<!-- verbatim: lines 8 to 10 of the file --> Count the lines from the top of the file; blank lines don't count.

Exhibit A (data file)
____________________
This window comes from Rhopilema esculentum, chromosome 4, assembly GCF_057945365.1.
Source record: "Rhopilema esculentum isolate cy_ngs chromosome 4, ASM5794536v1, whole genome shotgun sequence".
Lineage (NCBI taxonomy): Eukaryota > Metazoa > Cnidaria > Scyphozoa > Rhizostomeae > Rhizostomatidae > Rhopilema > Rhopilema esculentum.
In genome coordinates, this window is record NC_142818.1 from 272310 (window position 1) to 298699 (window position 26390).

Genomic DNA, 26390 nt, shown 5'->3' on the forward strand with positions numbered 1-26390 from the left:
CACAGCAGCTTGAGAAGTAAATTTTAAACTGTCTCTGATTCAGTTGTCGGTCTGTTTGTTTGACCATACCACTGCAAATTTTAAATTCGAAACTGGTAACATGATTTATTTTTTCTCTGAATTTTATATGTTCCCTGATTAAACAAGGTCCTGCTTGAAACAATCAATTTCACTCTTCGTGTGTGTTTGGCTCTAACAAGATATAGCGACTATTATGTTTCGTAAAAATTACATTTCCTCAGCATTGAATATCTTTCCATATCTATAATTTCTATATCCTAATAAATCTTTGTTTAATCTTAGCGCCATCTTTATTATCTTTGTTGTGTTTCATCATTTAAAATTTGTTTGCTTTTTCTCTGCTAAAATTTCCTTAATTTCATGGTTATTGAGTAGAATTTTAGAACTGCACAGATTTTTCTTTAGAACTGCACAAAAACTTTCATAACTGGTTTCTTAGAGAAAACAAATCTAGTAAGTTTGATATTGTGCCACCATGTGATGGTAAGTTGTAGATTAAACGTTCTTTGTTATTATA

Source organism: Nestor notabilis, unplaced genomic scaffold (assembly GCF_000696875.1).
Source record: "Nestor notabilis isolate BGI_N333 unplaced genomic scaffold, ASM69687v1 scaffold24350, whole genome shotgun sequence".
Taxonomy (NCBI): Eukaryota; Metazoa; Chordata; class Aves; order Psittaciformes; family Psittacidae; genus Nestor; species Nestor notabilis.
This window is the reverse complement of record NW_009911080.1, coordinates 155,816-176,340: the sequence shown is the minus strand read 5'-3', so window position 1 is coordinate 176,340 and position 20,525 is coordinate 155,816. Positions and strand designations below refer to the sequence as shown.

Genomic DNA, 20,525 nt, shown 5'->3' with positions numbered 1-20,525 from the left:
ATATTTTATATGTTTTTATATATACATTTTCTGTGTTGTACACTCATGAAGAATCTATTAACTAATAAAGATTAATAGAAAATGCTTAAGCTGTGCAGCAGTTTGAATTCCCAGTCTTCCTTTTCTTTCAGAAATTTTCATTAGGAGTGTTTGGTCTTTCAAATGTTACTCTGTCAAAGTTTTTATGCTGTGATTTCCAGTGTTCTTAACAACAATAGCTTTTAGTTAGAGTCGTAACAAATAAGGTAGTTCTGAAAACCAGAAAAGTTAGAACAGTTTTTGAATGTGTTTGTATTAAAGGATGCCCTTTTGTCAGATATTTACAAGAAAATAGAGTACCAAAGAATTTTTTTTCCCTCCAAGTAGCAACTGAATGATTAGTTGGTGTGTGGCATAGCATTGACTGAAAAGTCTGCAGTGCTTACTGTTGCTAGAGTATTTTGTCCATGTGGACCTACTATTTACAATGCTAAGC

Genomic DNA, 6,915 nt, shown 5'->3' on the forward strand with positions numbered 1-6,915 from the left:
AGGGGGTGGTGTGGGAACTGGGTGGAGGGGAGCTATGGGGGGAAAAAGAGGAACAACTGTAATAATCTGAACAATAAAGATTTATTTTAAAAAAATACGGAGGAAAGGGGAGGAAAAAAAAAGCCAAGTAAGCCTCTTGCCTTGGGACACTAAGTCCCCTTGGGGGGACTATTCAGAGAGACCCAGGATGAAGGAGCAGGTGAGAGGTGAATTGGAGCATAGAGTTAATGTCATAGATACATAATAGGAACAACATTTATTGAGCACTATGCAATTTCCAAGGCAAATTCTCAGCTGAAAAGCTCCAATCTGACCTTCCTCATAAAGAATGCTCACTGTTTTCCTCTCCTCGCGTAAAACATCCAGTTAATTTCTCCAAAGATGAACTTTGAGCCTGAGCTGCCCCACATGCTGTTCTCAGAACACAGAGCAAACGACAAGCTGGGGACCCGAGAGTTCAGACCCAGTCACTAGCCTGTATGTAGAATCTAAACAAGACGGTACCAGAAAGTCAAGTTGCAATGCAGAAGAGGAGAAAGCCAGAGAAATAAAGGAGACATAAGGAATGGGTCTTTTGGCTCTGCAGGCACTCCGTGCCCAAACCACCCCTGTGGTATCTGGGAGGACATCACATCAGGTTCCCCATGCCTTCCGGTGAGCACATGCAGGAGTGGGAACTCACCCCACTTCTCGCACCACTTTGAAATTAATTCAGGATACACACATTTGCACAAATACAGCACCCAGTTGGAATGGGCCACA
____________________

Source record: "Nestor notabilis isolate BGI_N333 unplaced genomic scaffold, ASM69687v1 scaffold24350, whole genome shotgun sequence".
Taxonomy (NCBI): Eukaryota; Metazoa; Chordata; class Aves; order Psittaciformes; family Psittacidae; genus Nestor; species Nestor notabilis.
This window is the reverse complement of record NW_009911080.1, coordinates 155,816-176,340: the sequence shown is the minus strand read 5'-3', so window position 1 is coordinate 176,340 and position 20,525 is coordinate 155,816. Positions and strand designations below refer to the sequence as shown.